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between the mythologies of India and of Greece. This subject was treated in Professor Müller's article on Comparative Mythology, in the Oxford Essays for 1856; and a branch of it has lately been discussed by Dr Kuhn in his "Herabkunft des feuers und des Götter-tranks" (Descent of Fire and of the Celestial Beverage).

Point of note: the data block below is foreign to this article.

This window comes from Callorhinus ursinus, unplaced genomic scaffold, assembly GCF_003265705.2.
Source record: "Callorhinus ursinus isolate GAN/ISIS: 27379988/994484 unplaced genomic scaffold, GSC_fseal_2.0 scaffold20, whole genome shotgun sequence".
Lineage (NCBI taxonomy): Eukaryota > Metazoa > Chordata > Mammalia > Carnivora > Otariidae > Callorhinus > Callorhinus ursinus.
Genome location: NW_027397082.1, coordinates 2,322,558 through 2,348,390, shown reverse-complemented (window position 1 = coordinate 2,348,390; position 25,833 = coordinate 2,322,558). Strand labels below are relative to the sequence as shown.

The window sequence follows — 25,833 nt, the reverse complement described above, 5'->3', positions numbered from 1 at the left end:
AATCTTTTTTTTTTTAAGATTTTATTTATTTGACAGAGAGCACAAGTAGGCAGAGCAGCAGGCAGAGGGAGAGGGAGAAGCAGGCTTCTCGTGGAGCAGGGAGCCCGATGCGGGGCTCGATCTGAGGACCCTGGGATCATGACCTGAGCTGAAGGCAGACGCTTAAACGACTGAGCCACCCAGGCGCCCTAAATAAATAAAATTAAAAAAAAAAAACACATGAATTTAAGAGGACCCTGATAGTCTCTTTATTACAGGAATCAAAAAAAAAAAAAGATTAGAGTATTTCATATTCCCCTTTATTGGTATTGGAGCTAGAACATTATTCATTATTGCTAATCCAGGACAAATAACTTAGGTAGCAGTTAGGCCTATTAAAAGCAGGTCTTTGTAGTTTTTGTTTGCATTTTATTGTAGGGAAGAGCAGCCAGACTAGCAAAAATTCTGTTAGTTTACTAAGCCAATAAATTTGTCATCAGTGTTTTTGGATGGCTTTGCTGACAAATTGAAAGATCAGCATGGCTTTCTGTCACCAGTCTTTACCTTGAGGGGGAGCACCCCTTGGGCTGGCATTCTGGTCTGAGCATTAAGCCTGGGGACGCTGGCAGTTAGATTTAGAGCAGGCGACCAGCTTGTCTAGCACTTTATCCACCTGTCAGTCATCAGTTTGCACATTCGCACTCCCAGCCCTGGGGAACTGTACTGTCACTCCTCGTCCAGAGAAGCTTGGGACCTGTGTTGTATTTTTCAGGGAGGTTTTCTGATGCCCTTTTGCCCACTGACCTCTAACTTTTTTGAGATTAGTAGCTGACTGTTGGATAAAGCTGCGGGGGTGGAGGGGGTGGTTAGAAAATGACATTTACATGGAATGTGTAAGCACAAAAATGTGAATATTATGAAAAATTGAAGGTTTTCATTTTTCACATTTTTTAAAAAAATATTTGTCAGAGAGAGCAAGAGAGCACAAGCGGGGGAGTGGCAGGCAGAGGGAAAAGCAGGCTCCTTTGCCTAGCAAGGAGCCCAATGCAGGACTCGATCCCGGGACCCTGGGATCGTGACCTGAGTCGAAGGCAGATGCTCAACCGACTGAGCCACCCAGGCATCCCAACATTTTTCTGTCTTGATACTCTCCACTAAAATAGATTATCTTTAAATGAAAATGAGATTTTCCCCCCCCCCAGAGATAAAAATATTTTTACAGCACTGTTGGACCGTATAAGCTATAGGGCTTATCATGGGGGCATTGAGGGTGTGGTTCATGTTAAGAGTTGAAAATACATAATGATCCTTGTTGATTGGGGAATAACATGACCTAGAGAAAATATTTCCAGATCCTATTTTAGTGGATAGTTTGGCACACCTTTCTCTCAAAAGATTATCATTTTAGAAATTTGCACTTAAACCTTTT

The science of comparative philology is, as is well known, very closely connected with the study of Sanskrit. It is this ancient and venerable tongue which has supplied the wanting link for binding together the different languages of the IndoGermanic family, and the key which most effectually unlocks all the mysteries of their structure, and of their mutual relations. I must presuppose in the reader a general acquaintance with the principles of this new science of comparative philology, founded by Bopp and other German scholars; as, for instance, the division of languages into groups or families, such as the Semitic (consisting of Hebrew, Arabic, Syriac, &c.), the IndoGermanic (consisting of Sanskrit, Greek, Latin, Gothic, &c.), according to their respective affinities in regard (1.) to roots, and (2.) to structure-i.e., the laws for the formation and inflection of words; and I shall also presuppose an acquaintance with the desults reducible from the science in regard to the mutual affinities of the nations by whom the languages composing these several groups have been respectively spoken. I shall only allude to some of the more recent labours in this department of linguistic science. A new edition of Professor Bopp's Vergleichende Grammatik" (Comparative Grammar of the Sanskrit, Zend, Armenian, Greek, Latin, &c.), is at present in progress, and has reached the close of the second volume. A third volume will complete the work. In addition to the German " Journal of Comparative Philology,” in reference especially to German, Greek, and Latin, established by Drs Aufrecht and Kuhn, a new journal, entitled "Contributions" (Beiträge) to the same science, in reference to the Arian, Celtic, and Slavonian tongues, has been lately commenced by Kuhn and Schleicher. The "Journal of the German and Oriental Society" also from time to time contains articles on the same subject. An interesting attempt has lately been made by M. Adolphe Pictet of Geneva, in his work entitled "Les Origines Indo-Européennes, ou les Aryas